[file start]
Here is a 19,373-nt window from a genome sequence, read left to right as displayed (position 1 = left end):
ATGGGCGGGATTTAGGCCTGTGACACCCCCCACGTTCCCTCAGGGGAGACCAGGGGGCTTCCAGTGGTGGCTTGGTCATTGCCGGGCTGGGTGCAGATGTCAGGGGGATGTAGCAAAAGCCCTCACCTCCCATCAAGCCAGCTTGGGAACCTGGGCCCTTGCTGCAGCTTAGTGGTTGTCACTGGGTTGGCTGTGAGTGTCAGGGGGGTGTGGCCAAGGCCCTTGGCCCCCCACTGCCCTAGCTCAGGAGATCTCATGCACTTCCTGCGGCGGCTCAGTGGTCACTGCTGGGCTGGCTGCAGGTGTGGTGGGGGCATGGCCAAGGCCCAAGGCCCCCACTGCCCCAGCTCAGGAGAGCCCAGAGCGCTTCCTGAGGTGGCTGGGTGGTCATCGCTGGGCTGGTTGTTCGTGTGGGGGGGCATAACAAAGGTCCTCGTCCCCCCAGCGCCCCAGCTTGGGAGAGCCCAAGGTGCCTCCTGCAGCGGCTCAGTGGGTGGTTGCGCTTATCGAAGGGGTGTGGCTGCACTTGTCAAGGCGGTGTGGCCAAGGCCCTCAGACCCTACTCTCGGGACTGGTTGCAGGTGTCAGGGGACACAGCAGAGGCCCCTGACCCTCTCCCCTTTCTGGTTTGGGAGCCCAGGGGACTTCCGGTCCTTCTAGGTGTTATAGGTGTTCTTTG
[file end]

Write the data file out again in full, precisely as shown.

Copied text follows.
Here is a 19,373-nt window from a genome sequence, read left to right as displayed (position 1 = left end):
ATGGGCGGGATTTAGGCCTGTGACACCCCCCACGTTCCCTCAGGGGAGACCAGGGGGCTTCCAGTGGTGGCTTGGTCATTGCCGGGCTGGGTGCAGATGTCAGGGGGATGTAGCAAAAGCCCTCACCTCCCATCAAGCCAGCTTGGGAACCTGGGCCCTTGCTGCAGCTTAGTGGTTGTCACTGGGTTGGCTGTGAGTGTCAGGGGGGTGTGGCCAAGGCCCTTGGCCCCCCACTGCCCTAGCTCAGGAGATCTCATGCACTTCCTGCGGCGGCTCAGTGGTCACTGCTGGGCTGGCTGCAGGTGTGGTGGGGGCATGGCCAAGGCCCAAGGCCCCCACTGCCCCAGCTCAGGAGAGCCCAGAGCGCTTCCTGAGGTGGCTGGGTGGTCATCGCTGGGCTGGTTGTTCGTGTGGGGGGGCATAACAAAGGTCCTCGTCCCCCCAGCGCCCCAGCTTGGGAGAGCCCAAGGTGCCTCCTGCAGCGGCTCAGTGGGTGGTTGCGCTTATCGAAGGGGTGTGGCTGCACTTGTCAAGGCGGTGTGGCCAAGGCCCTCAGACCCTACTCTCGGGACTGGTTGCAGGTGTCAGGGGACACAGCAGAGGCCCCTGACCCTCTCCCCTTTCTGGTTTGGGAGCCCAGGGGACTTCCGGTCCTTCTAGGTGTTATAGGTGTTCTTTG